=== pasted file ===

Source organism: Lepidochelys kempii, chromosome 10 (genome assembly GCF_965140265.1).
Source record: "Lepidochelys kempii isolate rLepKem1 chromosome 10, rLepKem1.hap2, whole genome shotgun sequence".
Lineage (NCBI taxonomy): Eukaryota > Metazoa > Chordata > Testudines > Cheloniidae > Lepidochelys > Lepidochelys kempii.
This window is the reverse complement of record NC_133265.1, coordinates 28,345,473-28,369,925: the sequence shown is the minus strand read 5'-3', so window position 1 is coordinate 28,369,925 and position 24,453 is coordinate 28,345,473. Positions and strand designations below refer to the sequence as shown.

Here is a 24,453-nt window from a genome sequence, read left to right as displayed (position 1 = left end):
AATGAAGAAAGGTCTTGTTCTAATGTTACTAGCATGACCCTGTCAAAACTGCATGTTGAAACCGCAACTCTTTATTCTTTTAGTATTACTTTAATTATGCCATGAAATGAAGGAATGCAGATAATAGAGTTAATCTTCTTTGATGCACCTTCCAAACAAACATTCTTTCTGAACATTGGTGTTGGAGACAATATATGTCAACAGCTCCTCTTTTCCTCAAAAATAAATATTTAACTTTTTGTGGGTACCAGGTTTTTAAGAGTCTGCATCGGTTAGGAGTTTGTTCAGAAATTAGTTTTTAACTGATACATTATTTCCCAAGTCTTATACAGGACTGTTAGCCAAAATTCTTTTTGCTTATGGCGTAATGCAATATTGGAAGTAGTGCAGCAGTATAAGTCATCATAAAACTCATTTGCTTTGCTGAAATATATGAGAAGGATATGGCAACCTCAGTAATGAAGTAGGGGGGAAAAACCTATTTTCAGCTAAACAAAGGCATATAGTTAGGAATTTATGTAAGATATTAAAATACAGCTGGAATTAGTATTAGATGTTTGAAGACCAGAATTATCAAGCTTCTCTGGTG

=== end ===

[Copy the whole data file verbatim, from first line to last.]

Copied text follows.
Source organism: Lepidochelys kempii, chromosome 10 (genome assembly GCF_965140265.1).
Source record: "Lepidochelys kempii isolate rLepKem1 chromosome 10, rLepKem1.hap2, whole genome shotgun sequence".
Lineage (NCBI taxonomy): Eukaryota > Metazoa > Chordata > Testudines > Cheloniidae > Lepidochelys > Lepidochelys kempii.
This window is the reverse complement of record NC_133265.1, coordinates 28,345,473-28,369,925: the sequence shown is the minus strand read 5'-3', so window position 1 is coordinate 28,369,925 and position 24,453 is coordinate 28,345,473. Positions and strand designations below refer to the sequence as shown.

Here is a 24,453-nt window from a genome sequence, read left to right as displayed (position 1 = left end):
AATGAAGAAAGGTCTTGTTCTAATGTTACTAGCATGACCCTGTCAAAACTGCATGTTGAAACCGCAACTCTTTATTCTTTTAGTATTACTTTAATTATGCCATGAAATGAAGGAATGCAGATAATAGAGTTAATCTTCTTTGATGCACCTTCCAAACAAACATTCTTTCTGAACATTGGTGTTGGAGACAATATATGTCAACAGCTCCTCTTTTCCTCAAAAATAAATATTTAACTTTTTGTGGGTACCAGGTTTTTAAGAGTCTGCATCGGTTAGGAGTTTGTTCAGAAATTAGTTTTTAACTGATACATTATTTCCCAAGTCTTATACAGGACTGTTAGCCAAAATTCTTTTTGCTTATGGCGTAATGCAATATTGGAAGTAGTGCAGCAGTATAAGTCATCATAAAACTCATTTGCTTTGCTGAAATATATGAGAAGGATATGGCAACCTCAGTAATGAAGTAGGGGGGAAAAACCTATTTTCAGCTAAACAAAGGCATATAGTTAGGAATTTATGTAAGATATTAAAATACAGCTGGAATTAGTATTAGATGTTTGAAGACCAGAATTATCAAGCTTCTCTGGTG